A former auditor has been appointed head of the Federal Service for State Registration, Cadastre and Cartography, or Rosreestr, an organization whose inefficiencies and corruptions he investigated several times in his previous post.
Igor Vasilyev replaces Natalya Antipina, who served as deputy director from late 2010 to 2012 before her promotion to agency head, First Deputy Prime Minister Igor Shuvalov said Friday at the agency's yearly meeting of senior officials.
Rosreestr was struck by several waves of censure under Antipina's direction, most recently for corruption in the illicit sales of valuable historic property in the Moscow region.
In February, the Audit Chamber concluded that regional divisions of Rosreestr and the Federal Property Management Agency had sold off plots of land from such well-known landmarks as the New Jerusalem Monastery and 18th-century Arkhangelskoye estate in the Moscow region.
The properties were sold at drastically reduced prices, depriving the federal budget of 28.1 billion rubles ($790 million), the Audit Chamber said in a statement.
Returning the properties to the government will be complicated by the fact that Rosreestr and the property management agency have yet to compile a complete list of the properties that they own, the auditors added.
The task of creating an electronic registry detailing the borders and ownership of all properties in Russia, federal and otherwise, is one of the key tasks assigned to Rosreestr and one that the agency has yet to complete.
About 78 percent of properties in the Moscow region have yet to receive a cadastral valuation, or officially recognized property value, auditor Maxim Rokhmistrov said, Vedomosti reported.
The cadastre still does not specify the exact borders of 97 percent of villages, towns and cities in the Moscow region and of 77 percent of all state-owned lands there, he added.
An earlier inspection by the Audit Chamber and Federal Security Service found in June last year that not a single one of Rosreestr's assigned goals in the creation of the cadastre had been fully met.
Then-auditor Vasilyev presented the results of this inspection, which stated that the agency had misused more than 21 billion rubles ($610 million) designated for the initiative, including 5.1 billion rubles that, according to the auditors, Rosreestr had no right to spend at all.
The majority of these improper expenditures occurred under Sergei Sapelnikov, deputy head in charge of informational technology, surveying and cartography who was entrusted with creating the electronic cadastral system.
Sapelnikov was fired from his post in September. Izvestia reported at that time that he fled to Ukraine prior to his dismissal in fear of prosecution for graft.
A complete cadastral registry is sorely needed by multiple branches of government. The system is necessary for the government "to resolve disputes between property owners, collect a property tax, expose misappropriated land and other similar issues," Investcafe analyst Roman Grinchenko said.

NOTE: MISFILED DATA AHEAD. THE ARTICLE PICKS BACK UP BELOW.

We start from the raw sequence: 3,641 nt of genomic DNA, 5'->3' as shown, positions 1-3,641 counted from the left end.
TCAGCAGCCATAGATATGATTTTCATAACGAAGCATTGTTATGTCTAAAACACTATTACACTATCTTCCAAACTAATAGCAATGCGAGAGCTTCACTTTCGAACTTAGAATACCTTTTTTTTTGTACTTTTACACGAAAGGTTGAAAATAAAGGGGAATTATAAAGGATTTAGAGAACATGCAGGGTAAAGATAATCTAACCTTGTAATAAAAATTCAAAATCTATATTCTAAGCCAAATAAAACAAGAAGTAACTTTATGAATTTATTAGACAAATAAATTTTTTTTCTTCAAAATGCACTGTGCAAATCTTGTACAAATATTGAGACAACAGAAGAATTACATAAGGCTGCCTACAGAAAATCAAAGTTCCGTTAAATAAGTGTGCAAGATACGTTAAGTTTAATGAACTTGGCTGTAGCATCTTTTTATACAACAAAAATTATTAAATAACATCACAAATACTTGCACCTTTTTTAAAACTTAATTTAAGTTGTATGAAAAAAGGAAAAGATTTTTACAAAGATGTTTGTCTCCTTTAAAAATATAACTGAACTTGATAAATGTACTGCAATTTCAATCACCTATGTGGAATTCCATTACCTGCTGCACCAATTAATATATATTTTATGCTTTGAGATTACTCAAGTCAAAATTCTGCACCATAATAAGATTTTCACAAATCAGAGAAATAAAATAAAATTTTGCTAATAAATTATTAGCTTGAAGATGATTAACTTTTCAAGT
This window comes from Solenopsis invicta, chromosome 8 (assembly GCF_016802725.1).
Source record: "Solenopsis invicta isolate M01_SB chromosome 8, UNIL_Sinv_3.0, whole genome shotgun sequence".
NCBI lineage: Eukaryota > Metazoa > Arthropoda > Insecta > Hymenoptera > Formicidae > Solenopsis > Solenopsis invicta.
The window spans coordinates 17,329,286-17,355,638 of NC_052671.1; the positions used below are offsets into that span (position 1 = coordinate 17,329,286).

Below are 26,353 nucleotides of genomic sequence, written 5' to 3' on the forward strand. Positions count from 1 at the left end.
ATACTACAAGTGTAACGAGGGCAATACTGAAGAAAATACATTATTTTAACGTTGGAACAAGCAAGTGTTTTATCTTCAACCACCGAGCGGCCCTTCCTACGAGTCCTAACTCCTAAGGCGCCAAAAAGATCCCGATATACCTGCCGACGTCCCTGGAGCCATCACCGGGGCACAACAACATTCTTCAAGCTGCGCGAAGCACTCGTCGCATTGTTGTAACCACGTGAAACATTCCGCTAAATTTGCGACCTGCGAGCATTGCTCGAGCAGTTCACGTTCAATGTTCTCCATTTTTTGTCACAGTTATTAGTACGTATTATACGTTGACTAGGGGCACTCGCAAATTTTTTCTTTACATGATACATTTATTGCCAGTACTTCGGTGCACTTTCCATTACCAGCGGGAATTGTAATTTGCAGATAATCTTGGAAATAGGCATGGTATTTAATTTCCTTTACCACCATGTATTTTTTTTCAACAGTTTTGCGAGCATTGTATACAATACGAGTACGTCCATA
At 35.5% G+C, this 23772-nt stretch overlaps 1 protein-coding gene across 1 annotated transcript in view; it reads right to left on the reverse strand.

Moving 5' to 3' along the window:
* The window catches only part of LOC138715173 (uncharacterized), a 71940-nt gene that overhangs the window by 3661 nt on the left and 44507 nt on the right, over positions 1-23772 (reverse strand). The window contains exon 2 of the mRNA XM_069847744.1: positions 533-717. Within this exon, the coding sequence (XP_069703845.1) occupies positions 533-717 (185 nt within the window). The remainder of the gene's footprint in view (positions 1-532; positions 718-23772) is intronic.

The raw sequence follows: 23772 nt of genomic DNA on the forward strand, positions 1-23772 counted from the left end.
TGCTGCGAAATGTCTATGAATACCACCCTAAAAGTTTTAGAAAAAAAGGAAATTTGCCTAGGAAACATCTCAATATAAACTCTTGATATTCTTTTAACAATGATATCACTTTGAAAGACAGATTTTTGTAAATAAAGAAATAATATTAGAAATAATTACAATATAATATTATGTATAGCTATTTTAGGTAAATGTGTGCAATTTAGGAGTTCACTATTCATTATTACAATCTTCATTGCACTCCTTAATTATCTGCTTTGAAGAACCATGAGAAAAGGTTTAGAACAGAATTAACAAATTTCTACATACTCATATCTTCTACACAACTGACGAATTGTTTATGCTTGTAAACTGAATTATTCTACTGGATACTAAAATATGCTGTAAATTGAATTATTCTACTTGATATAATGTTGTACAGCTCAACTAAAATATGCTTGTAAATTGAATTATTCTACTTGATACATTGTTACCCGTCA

In keeping accurate cadastral values, which closely estimate the market values of property, a perfected cadastre would also help prevent corruption in the sale of government property, said Tatyana Shkolnaya, deputy director at the Higher School of Economics' Institute for Tax Management and Real Estate Economics.
The demand for a new registry appeared after the fall of the Soviet Union. Amidst the sudden transition to a market economy and the denationalization of lands and enterprises, "it became necessary to re-evaluate land and property according to market principles," Shkolnaya said.
As a result, the government needed to measure all properties and establish their cadastral value, a procedure which by law should be repeated at least once every five years so as to reflect changes in the market, Shkolnaya said.
The process has been slow and painful. As of October, the state had no information on the ownership of almost 40 percent of all real estate in the country, the Federal Tax Service said.
A representative from Rosreestr said in early February that the cadastre is more than 90 percent synchronized with a previous database of property rights in use since 1998, but that problems remain with properties registered before that.
This information is needed in the courts for the detection and prosecution of squatters. There were more than 76,000 recorded instances of people occupying land that did not belong to them in 2012, Grinchenko said.
"Having a high-quality cadastre system will make it simpler to punish wrongdoers and diminish this kind of crime," he said.
The issue has received particular attention as the government, anxious to increase tax revenue, attempts to shift to a property tax system based on cadastral values rather than artificially low Soviet-era "inventory" values.
President Vladimir Putin in 2012 called for the new tax to be set in force by 2014, but the measure has consistently been delayed by the incomplete cadastre and other technicalities.
Hoping to pull property owners to account under threat of expropriation, the Economic Development Ministry submitted a draft bill in January that would nationalize any property whose ownership is not registered by March 2018.
The tax authorities, dependent on the information that receive from Rosreestr, have also proposed an amendment to the Tax Code that would offer owners a pass on three years of taxes if they come forward and declare their right to a property on which the government has no information. If the tax inspectors find them first, the owner would be obliged to pay up all three years of back taxes.
In short, the tasks awaiting new Rosreestr head Vasilyev are not to be envied — and his agency's workload is just about to increase.
Prime Minister Dmitry Medvedev said Monday that the annexed territory of Crimea must shortly transition to the Russian cadastral system, Itar-Tass reported.